19 Saying, Give me also this power,
that on whomsoever I lay hands, he may receive the Holy Ghost.
20 But Peter said unto him, Thy money perish with thee,
because thou hast thought that the gift of God may be purchased with money.
21 Thou hast neither part nor lot in this matter:
for thy heart is not right in the sight of God.
22 Repent therefore of this thy wickedness,
and pray God, if perhaps the thought of thine heart may be forgiven thee.
23 For I perceive that thou art in the gall of bitterness, and [in] the bond of iniquity.
24 Then answered Simon, and said, Pray ye to the Lord for me,
that none of these things which ye have spoken come upon me.
Simon... offered them money, saying, Give me... this power {GK=exousia, authority}...-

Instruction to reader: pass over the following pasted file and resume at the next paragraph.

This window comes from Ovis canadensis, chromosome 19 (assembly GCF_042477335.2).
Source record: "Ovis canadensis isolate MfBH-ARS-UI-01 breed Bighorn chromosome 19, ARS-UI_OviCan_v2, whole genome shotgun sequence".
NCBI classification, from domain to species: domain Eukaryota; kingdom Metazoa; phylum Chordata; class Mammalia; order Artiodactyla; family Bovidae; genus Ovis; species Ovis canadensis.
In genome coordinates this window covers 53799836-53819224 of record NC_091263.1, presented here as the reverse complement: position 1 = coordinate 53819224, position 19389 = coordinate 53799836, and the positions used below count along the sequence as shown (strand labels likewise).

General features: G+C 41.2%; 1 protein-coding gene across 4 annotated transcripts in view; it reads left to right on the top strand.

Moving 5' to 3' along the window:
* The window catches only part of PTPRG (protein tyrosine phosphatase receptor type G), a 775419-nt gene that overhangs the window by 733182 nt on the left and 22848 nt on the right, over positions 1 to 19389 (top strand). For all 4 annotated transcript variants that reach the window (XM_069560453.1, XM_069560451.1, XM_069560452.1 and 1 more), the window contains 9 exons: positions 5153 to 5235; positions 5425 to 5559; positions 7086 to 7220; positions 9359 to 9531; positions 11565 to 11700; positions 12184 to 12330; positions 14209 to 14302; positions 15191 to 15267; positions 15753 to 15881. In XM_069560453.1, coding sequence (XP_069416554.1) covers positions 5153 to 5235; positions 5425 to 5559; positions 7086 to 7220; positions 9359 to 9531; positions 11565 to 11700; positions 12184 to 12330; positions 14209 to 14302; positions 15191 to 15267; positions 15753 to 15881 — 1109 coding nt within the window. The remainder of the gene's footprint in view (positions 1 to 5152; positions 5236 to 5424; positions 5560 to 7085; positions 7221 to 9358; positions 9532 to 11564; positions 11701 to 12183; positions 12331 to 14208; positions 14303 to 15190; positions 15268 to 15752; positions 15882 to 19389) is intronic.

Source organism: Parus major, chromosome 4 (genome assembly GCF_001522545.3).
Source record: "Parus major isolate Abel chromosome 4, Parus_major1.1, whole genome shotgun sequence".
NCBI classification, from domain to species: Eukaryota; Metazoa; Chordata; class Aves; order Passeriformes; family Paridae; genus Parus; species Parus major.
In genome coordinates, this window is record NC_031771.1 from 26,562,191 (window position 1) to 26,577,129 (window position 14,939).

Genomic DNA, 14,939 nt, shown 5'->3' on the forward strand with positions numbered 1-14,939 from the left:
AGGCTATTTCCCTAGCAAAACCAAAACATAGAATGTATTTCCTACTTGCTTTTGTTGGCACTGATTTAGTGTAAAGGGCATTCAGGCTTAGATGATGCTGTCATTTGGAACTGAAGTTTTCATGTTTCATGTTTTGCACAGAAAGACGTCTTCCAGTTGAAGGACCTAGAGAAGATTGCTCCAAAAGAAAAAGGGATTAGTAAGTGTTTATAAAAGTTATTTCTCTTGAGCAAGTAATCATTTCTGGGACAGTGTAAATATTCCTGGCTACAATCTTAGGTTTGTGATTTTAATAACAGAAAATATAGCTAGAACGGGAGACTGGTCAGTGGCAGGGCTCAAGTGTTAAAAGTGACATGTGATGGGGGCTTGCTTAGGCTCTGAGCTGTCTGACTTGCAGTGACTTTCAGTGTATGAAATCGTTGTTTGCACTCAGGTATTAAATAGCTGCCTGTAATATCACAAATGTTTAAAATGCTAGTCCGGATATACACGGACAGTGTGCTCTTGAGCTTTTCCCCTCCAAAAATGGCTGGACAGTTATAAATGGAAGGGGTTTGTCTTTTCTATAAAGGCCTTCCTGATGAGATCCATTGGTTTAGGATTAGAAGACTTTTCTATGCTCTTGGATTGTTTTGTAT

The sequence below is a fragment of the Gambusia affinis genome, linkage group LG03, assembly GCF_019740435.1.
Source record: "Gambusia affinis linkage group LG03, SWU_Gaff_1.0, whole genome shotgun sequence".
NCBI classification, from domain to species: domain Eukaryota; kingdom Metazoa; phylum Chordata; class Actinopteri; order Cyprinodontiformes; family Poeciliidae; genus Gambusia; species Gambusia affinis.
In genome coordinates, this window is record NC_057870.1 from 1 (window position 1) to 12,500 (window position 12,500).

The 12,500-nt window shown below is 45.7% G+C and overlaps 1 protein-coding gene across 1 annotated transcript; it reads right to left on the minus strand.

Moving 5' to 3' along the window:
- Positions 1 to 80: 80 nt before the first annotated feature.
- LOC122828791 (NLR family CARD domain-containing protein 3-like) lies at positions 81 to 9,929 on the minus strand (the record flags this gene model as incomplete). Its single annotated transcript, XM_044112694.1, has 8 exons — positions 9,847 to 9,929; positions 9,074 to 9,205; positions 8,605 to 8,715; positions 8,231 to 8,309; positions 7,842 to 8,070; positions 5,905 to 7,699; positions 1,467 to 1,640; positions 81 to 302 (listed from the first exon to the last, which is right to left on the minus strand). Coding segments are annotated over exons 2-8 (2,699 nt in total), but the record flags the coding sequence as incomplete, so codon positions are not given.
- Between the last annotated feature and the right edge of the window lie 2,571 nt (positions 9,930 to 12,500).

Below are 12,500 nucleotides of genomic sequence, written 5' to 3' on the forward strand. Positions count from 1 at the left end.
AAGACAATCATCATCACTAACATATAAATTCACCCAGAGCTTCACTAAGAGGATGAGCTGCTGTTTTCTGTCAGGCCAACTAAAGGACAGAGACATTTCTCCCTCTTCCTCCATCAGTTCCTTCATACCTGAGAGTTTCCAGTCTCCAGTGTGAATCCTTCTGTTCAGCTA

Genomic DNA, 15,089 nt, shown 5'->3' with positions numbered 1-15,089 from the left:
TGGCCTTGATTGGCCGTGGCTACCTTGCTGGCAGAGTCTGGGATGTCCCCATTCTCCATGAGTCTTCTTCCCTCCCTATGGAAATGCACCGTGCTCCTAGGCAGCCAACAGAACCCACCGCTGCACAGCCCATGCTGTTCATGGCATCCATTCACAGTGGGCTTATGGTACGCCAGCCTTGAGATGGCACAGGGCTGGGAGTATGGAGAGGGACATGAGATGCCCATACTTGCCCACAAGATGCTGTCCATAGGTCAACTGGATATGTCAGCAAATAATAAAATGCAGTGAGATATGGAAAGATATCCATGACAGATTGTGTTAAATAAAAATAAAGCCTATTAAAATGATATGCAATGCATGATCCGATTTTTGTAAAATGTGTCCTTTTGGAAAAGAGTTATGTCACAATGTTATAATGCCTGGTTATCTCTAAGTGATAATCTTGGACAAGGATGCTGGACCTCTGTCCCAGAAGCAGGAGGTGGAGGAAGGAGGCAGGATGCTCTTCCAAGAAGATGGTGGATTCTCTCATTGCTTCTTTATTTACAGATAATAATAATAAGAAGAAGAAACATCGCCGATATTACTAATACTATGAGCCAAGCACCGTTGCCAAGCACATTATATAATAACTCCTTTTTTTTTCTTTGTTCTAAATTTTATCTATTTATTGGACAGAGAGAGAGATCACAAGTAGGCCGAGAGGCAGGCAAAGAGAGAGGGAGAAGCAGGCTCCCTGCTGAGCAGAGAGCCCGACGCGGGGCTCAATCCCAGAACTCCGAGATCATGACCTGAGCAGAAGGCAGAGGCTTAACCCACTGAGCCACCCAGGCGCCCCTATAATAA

Simon was impressed. He wanted to add a potentially lucrative franchise to his line of business.
But Peter said... Thou hast neither part {ie., share} nor lot {ie., inheritance} in this matter {GK=logos, word}...-
Simon was 'perishing,' because he had not received the salvation which is the gift of God (Joh 3:16; Rom 6:23), and therefore, had not received the gift of the Holy Spirit (Acts 2:38; 10:45). Furthermore, he failed to understand that spiritual gifts received from God are to be freely given to others (Mat 10:8). He had heard the Word, but it had not taken root in his heart.
...thou art in the gall of bitterness, and in the bond of iniquity.-